AUG 30, 2016 8:00 AM PDT

Challenge toward Clinical Trial for Spinal Cord Injury using iPS Cell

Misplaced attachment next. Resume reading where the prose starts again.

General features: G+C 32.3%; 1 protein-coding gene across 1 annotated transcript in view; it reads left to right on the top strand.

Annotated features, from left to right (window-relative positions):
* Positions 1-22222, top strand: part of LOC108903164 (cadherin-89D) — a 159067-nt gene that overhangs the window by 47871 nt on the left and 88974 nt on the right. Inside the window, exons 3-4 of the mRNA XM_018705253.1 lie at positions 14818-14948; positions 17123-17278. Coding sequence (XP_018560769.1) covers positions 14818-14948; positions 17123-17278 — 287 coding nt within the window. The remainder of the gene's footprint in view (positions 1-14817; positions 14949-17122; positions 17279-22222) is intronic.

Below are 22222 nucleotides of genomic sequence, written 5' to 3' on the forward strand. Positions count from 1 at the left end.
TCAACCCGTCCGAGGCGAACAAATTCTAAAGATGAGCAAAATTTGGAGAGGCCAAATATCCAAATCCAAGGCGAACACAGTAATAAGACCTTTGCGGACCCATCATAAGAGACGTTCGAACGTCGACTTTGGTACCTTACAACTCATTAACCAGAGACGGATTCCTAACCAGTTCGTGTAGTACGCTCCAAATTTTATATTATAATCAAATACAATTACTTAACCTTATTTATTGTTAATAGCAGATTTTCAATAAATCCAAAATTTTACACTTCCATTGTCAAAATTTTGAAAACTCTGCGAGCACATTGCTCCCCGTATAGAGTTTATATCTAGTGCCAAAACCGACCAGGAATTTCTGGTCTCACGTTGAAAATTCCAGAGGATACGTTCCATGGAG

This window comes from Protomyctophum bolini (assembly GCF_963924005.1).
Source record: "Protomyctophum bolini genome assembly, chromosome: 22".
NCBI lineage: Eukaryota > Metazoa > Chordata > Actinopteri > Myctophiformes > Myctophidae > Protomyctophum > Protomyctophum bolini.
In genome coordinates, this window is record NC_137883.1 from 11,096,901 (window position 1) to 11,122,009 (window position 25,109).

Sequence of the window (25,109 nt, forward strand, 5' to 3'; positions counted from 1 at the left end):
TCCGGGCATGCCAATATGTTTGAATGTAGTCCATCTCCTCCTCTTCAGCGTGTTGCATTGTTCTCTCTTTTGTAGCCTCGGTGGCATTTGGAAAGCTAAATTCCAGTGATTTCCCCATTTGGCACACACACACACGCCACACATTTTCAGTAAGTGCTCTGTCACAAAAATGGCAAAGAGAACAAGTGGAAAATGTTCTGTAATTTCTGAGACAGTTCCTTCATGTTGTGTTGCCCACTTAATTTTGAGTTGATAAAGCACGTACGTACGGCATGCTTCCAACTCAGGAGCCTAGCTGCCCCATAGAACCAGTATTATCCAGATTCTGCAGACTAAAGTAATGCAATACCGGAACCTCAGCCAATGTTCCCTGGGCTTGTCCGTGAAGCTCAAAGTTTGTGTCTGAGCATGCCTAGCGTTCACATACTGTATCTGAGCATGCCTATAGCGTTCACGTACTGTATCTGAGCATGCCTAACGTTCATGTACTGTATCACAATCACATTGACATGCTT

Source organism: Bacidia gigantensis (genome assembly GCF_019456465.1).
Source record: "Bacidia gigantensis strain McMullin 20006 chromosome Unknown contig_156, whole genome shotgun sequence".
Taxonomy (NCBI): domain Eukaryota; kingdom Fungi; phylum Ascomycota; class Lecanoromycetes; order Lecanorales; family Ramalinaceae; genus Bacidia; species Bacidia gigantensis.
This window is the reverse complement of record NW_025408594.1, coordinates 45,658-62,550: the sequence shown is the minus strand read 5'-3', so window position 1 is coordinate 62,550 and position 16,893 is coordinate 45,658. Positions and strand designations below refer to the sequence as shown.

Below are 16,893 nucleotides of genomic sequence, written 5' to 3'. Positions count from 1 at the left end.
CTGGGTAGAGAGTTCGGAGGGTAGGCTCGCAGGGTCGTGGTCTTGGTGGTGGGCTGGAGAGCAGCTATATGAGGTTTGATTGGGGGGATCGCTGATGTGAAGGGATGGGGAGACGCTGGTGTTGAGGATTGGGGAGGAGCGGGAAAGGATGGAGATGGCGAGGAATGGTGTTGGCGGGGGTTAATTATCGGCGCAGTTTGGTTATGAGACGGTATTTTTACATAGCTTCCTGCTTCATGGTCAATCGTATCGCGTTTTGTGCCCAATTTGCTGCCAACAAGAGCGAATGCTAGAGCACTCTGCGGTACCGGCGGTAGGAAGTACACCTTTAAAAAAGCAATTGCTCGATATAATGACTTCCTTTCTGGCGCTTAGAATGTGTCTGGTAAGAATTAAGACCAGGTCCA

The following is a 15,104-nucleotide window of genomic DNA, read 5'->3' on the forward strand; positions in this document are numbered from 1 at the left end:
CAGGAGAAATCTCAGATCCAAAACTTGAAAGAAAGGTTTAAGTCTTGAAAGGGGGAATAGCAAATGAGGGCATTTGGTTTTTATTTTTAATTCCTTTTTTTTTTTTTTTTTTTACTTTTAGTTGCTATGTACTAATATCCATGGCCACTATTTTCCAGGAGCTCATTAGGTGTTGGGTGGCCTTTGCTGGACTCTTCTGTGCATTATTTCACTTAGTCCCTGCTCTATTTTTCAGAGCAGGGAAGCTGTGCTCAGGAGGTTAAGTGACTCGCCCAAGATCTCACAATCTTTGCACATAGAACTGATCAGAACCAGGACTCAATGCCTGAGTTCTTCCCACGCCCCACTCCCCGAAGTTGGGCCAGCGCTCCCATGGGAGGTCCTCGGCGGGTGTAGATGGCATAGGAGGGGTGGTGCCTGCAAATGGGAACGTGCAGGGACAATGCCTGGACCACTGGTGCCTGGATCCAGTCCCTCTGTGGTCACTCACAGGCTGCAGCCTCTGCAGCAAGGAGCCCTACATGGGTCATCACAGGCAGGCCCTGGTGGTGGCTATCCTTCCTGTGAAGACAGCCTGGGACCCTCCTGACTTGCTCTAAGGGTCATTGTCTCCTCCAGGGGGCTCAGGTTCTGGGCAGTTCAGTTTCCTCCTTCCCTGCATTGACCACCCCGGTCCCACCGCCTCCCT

In our previous preclinical studies, when neural stem progenitor cells (NS/PCs)-derived from hiPSCs were transplanted into mouse or non-human primate spinal cord injury (SCI) models, long-term restoration of motor function was induced without tumorigenicity, by selecting suitable hiPSCs-lines (Nori et al., 2011; Okano et al., 2013; Okano and Yamanaka, 2014). However, NS/PCs derived from certain iPSC-lines gave rise to late-onset tumorigenicity after transplantation (Tsuji et al., 2010; Nori et al., 2015). Here, to preclude these risks before clinical application, we developed molecular characterization of hiPSCs and hiPSC-derived NS/PCs together with transplantation to injured spinal cord of immune-deficient mice (Nori et al., 2015; Sugai et al., 2016). We investigated global methylation status of tumorigenic hiPSC-NS/PCs and found that aberrant hypermethylation of a tumor suppressor gene was induced along the passage. For addressing the safety issue, remnant immature cells or tumor-initiating cells should be removed or induced into more mature cell types to avoid adverse effects of hiPSC-NS/PC transplantation. Because Notch signaling plays a role in maintaining NS/PCs, we evaluated the effects of γ-secretase inhibitor (GSI) and found that pretreating hiPSC-NS/PCs with GSI promoted neuronal differentiation and maturation in vitro, and GSI pretreatment also reduced the overgrowth of transplanted hiPSC-NS/PCs and inhibited the deterioration of motor function in vivo (Okubo et al., 2016). Based on these findings, we are establishing methods of production, selection and transplantation of clinical grade NS/PCs stocks-derived from human iPSC stocks generated from HLA-homozygous super-donors by CiRA. We aim to commence clinical research (Phase I–IIa) trials for treatments of sub-acute phase SCI using hiPSCs-derived NS/PCs in the near future.

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